From today’s NYT:
The chaotic events on Thursday called much of the administration’s strategy in dealing with the Egyptian crisis into question. For days, the administration has pinned its hopes on a transition process managed by the Egyptian vice president, Omar Suleiman. But Mr. Suleiman followed Mr. Mubarak on television, aligning himself squarely with his boss, urging the protesters to decamp, go back to work and stop watching foreign satellite TV channels. That extravagant show of loyalty may doom any chances for Mr. Suleiman to function as an honest broker in the transition — something on which the administration had been counting, in part because it has good relations with Mr. Suleiman, a former head of Egyptian intelligence.
“The administration had been looking toward Suleiman to handle the orderly part of the orderly transition,” said Martin S. Indyk, the director of foreign policy at the Brookings Institution. “But this week, he raised doubts about whether he had made the conversion to a democrat. And now Mubarak has dragged Suleiman down with him, in the eyes of the protesters.”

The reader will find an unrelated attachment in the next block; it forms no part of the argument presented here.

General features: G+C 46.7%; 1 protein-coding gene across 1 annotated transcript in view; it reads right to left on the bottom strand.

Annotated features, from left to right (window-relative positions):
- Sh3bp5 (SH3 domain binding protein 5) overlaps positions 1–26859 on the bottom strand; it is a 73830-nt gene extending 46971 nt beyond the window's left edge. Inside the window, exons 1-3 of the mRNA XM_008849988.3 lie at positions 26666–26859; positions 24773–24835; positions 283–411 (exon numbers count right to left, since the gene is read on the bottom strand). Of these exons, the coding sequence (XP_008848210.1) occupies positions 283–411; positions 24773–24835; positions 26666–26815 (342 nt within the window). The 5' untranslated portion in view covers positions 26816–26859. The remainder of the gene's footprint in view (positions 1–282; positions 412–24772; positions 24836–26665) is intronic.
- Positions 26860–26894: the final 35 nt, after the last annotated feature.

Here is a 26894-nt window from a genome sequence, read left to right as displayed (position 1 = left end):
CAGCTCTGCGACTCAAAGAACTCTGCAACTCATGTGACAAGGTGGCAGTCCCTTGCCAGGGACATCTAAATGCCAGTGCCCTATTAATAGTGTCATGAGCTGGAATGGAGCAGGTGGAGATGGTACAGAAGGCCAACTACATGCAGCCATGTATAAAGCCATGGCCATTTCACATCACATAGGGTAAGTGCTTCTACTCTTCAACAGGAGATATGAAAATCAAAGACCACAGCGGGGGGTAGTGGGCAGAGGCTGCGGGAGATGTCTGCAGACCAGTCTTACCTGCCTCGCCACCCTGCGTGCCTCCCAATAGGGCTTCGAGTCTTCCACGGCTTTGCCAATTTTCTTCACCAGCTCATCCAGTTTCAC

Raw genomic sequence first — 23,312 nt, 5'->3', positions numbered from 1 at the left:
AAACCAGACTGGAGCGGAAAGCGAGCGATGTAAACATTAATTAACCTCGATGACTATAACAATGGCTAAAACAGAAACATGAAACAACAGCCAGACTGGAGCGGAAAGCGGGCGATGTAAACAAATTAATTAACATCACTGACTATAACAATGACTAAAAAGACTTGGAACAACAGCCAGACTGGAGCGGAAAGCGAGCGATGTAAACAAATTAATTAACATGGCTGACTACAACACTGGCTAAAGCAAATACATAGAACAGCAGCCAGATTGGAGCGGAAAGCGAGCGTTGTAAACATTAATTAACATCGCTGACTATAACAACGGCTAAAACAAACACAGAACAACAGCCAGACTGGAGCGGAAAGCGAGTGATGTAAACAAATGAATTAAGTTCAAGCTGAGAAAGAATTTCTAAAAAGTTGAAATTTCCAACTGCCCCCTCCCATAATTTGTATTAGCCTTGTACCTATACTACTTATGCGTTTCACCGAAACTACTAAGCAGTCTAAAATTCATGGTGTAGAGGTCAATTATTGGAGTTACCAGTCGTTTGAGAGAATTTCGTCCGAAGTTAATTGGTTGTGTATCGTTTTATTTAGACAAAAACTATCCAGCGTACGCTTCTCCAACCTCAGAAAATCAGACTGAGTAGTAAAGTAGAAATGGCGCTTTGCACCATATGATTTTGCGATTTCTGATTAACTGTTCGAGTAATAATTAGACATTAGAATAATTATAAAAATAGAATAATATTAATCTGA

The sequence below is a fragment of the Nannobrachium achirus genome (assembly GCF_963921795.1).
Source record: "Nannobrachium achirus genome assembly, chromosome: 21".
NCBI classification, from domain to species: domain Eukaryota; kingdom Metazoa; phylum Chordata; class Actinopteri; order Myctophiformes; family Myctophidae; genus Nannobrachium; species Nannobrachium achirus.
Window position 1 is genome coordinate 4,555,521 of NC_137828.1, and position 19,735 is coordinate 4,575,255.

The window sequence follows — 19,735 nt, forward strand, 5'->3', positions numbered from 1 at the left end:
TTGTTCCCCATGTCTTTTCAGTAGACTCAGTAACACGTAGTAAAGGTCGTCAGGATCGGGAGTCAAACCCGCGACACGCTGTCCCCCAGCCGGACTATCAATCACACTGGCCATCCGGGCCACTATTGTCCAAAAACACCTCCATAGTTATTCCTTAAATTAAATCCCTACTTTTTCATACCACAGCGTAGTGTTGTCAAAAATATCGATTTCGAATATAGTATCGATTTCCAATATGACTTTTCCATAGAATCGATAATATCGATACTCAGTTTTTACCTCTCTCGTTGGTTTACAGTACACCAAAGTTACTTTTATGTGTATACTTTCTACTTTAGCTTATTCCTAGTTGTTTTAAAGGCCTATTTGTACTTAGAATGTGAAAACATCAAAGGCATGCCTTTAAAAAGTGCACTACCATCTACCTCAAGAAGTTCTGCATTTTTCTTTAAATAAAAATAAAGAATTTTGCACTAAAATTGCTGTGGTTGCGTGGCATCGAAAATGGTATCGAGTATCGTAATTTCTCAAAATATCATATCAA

The only thing that raised doubts was the Egyptian people’s steadfast opposition to the shuffling of party heads. Of course Suleiman was the Obama administration’s choice for the transition, he’s been their “man” in Cairo, and top torturer for years. And, of course, most Americans don’t know anything about, and don’t care about Omar Suleiman. But it’s quite a different matter to fool Egyptians into thinking the country’s top spook and black-bag man is some kind of democracy championing reconciliation consultant who was ready or willing to stand up to his own party and it’s leader. And it’s quite another for the NYT to be parroting this transparent and mendacious propaganda as if it were some kind of obvious and conventional wisdom.
The US was hoping to trick Egyptians, Americans and the world into accepting a cosmetic change in its number one Middle East client state. And it failed. That’s what the NYT should be reporting.